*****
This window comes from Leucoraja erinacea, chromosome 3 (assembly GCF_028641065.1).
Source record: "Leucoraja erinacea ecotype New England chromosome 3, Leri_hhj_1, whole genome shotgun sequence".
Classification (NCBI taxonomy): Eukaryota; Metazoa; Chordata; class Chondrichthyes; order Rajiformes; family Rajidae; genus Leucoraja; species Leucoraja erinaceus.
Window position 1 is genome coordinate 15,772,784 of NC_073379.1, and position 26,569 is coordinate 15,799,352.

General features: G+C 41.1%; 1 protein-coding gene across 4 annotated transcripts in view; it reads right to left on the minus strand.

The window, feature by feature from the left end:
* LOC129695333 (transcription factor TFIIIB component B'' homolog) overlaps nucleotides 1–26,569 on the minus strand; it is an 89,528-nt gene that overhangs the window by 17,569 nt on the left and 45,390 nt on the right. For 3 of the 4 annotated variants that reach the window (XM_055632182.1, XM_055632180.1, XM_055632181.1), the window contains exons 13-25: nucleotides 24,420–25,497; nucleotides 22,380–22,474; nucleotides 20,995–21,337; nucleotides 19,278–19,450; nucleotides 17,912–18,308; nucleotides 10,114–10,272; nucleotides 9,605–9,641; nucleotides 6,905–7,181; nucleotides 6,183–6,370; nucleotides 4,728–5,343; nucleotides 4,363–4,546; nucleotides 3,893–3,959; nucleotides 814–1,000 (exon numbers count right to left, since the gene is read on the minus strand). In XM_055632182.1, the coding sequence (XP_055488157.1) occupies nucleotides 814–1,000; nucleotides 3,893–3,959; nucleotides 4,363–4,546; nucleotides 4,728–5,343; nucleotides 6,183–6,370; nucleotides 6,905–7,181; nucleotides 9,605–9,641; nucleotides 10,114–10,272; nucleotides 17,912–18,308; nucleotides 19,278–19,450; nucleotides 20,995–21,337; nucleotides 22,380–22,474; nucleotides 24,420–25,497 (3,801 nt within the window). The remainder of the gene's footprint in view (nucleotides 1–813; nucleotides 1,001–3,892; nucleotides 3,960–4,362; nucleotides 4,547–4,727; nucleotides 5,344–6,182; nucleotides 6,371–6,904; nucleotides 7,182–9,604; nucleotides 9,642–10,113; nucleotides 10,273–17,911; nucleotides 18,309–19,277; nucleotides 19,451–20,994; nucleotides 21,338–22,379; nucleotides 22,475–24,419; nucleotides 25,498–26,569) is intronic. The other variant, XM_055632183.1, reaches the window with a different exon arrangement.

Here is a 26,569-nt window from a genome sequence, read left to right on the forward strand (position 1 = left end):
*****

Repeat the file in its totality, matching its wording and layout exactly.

This window comes from Leucoraja erinacea, chromosome 3 (assembly GCF_028641065.1).
Source record: "Leucoraja erinacea ecotype New England chromosome 3, Leri_hhj_1, whole genome shotgun sequence".
Classification (NCBI taxonomy): Eukaryota; Metazoa; Chordata; class Chondrichthyes; order Rajiformes; family Rajidae; genus Leucoraja; species Leucoraja erinaceus.
Window position 1 is genome coordinate 15,772,784 of NC_073379.1, and position 26,569 is coordinate 15,799,352.

General features: G+C 41.1%; 1 protein-coding gene across 4 annotated transcripts in view; it reads right to left on the minus strand.

The window, feature by feature from the left end:
* LOC129695333 (transcription factor TFIIIB component B'' homolog) overlaps nucleotides 1–26,569 on the minus strand; it is an 89,528-nt gene that overhangs the window by 17,569 nt on the left and 45,390 nt on the right. For 3 of the 4 annotated variants that reach the window (XM_055632182.1, XM_055632180.1, XM_055632181.1), the window contains exons 13-25: nucleotides 24,420–25,497; nucleotides 22,380–22,474; nucleotides 20,995–21,337; nucleotides 19,278–19,450; nucleotides 17,912–18,308; nucleotides 10,114–10,272; nucleotides 9,605–9,641; nucleotides 6,905–7,181; nucleotides 6,183–6,370; nucleotides 4,728–5,343; nucleotides 4,363–4,546; nucleotides 3,893–3,959; nucleotides 814–1,000 (exon numbers count right to left, since the gene is read on the minus strand). In XM_055632182.1, the coding sequence (XP_055488157.1) occupies nucleotides 814–1,000; nucleotides 3,893–3,959; nucleotides 4,363–4,546; nucleotides 4,728–5,343; nucleotides 6,183–6,370; nucleotides 6,905–7,181; nucleotides 9,605–9,641; nucleotides 10,114–10,272; nucleotides 17,912–18,308; nucleotides 19,278–19,450; nucleotides 20,995–21,337; nucleotides 22,380–22,474; nucleotides 24,420–25,497 (3,801 nt within the window). The remainder of the gene's footprint in view (nucleotides 1–813; nucleotides 1,001–3,892; nucleotides 3,960–4,362; nucleotides 4,547–4,727; nucleotides 5,344–6,182; nucleotides 6,371–6,904; nucleotides 7,182–9,604; nucleotides 9,642–10,113; nucleotides 10,273–17,911; nucleotides 18,309–19,277; nucleotides 19,451–20,994; nucleotides 21,338–22,379; nucleotides 22,475–24,419; nucleotides 25,498–26,569) is intronic. The other variant, XM_055632183.1, reaches the window with a different exon arrangement.

Here is a 26,569-nt window from a genome sequence, read left to right on the forward strand (position 1 = left end):